posted on Nov, 4 2012 @ 10:04 PM
Madghacen (also spelled: Medracen or Medghassen or Madghis and also spelled Imadghassen, correct berber spelling Imedghasen) is a monument built
about 250-300 B.C. as the burial-place of the Numidian kings, and is located 60 km southwest of Constantine, Algeria. The form is that of a truncated
cone, placed on a cylindrical base, 60 m in diameter. It is 18 m high.
The building is made of stone along with cedar logs and sealed with lead
The columns encircling the cylindrical portion are stunted and much broader at the base than the top; the capitals are Doric. Many of the columns, 60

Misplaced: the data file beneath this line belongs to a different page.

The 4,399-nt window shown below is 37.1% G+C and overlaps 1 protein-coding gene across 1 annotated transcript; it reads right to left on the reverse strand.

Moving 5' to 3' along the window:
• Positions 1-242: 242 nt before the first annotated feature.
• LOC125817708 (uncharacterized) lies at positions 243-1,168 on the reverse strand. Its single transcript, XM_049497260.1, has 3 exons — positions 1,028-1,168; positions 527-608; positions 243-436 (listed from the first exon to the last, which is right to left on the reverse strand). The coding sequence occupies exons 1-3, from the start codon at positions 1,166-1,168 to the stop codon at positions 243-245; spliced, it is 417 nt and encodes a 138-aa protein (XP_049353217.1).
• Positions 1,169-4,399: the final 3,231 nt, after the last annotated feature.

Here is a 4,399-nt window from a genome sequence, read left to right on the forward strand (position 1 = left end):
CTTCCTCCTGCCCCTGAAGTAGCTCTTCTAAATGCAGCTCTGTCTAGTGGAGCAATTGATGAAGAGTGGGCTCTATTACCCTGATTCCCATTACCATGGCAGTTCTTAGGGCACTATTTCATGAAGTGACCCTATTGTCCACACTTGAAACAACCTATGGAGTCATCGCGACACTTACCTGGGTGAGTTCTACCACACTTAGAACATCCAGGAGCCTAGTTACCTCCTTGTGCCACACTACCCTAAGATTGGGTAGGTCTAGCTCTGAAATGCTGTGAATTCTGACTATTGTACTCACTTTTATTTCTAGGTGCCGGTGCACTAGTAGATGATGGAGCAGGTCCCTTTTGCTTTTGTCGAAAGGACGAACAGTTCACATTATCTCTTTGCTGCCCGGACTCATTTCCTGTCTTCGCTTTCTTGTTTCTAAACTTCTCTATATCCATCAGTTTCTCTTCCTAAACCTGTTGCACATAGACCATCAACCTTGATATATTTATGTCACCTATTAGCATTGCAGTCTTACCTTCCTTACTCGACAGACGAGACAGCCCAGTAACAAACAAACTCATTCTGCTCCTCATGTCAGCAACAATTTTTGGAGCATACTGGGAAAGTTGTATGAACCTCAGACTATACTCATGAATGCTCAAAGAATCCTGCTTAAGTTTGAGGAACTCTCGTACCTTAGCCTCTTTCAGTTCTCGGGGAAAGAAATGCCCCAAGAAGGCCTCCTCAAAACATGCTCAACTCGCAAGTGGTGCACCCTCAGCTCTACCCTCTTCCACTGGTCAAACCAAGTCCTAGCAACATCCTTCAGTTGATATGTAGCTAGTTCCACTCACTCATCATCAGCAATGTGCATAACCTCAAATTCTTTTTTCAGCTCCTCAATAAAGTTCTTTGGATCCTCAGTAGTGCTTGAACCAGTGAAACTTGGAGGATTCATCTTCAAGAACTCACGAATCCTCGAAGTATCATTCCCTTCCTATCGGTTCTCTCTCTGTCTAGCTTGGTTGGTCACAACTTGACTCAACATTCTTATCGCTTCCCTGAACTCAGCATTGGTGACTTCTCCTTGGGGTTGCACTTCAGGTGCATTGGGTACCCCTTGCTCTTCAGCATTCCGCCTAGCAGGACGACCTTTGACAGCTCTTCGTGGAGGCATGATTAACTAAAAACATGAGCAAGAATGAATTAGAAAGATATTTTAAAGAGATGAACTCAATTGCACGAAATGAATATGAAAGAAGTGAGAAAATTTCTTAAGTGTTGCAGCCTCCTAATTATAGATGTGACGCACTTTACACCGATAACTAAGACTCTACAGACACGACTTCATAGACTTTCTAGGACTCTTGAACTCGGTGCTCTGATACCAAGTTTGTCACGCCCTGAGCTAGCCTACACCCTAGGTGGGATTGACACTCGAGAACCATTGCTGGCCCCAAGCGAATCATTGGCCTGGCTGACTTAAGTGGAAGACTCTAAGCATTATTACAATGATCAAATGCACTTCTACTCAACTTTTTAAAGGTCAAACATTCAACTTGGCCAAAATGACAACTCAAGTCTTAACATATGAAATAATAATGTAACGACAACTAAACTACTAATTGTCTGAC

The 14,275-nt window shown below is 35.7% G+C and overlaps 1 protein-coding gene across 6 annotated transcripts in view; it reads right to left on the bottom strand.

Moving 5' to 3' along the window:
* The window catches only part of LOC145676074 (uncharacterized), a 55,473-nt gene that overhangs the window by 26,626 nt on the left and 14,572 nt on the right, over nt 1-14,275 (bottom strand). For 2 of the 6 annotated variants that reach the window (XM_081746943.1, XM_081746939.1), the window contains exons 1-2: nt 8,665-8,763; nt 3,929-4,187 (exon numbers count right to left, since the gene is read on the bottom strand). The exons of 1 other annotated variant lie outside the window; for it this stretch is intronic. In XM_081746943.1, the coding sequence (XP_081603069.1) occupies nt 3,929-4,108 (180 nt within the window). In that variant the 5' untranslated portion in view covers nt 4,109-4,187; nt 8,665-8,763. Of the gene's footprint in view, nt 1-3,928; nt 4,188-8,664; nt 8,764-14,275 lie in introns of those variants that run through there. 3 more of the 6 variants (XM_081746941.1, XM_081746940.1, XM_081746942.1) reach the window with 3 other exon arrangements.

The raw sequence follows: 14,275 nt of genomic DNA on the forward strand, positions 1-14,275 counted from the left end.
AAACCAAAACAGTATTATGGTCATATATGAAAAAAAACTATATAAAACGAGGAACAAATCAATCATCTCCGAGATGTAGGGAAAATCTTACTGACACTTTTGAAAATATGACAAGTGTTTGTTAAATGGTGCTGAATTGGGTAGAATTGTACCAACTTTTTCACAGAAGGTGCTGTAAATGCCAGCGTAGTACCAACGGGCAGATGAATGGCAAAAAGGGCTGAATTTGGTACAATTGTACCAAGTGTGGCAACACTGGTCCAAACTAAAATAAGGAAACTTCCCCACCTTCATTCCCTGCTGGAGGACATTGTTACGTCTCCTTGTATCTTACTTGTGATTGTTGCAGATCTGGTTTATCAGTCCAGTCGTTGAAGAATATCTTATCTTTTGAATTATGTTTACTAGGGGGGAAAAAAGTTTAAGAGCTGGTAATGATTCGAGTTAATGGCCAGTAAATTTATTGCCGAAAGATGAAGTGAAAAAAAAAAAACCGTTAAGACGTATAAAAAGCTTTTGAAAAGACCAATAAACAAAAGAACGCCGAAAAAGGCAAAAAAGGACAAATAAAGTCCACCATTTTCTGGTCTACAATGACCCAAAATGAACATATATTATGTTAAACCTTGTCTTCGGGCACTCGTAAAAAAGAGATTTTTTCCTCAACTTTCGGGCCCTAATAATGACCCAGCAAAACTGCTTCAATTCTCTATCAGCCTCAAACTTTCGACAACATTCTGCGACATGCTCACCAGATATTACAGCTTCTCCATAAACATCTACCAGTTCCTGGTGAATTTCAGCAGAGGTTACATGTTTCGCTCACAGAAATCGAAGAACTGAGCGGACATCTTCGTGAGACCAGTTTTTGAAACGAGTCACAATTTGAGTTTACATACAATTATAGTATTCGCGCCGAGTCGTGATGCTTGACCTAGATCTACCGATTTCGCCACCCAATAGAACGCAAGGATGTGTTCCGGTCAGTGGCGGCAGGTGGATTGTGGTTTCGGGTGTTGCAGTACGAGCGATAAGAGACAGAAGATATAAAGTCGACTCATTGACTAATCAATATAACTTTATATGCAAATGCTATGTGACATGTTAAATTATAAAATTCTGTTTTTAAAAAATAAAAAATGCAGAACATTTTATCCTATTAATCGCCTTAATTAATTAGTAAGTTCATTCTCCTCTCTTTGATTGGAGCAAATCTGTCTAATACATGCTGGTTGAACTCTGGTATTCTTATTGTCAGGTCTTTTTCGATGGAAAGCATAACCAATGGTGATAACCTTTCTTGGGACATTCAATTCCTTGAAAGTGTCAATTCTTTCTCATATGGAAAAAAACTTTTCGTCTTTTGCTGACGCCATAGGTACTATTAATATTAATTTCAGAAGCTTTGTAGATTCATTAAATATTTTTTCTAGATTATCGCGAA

in number, have been much damaged. When the sepulchral chamber was opened in 1873 by Bauchetet, a French engineer officer, clear evidence was found
that at some remote period the tomb had been rifled and an attempt made to destroy it by fire.
It is an endangered piece of ancient history is on the list of 100 most endangered ancient buildings
The first mention of the mausoleum is in the 7th century AD by Al Bakri. he spoke of sixty reliefs that lined the outside of the building, but which
no trace remains. The Ottomans tried to break in but later archaeologist found that their effort had failed. The French excavated the tomb in mid 19th
century and found it had been robbed and set on fire in antiquity
The earliest known image of the site
Aerial photograph of the site
Most information on this site is in Arabic or French
Link to a French language wiki site covering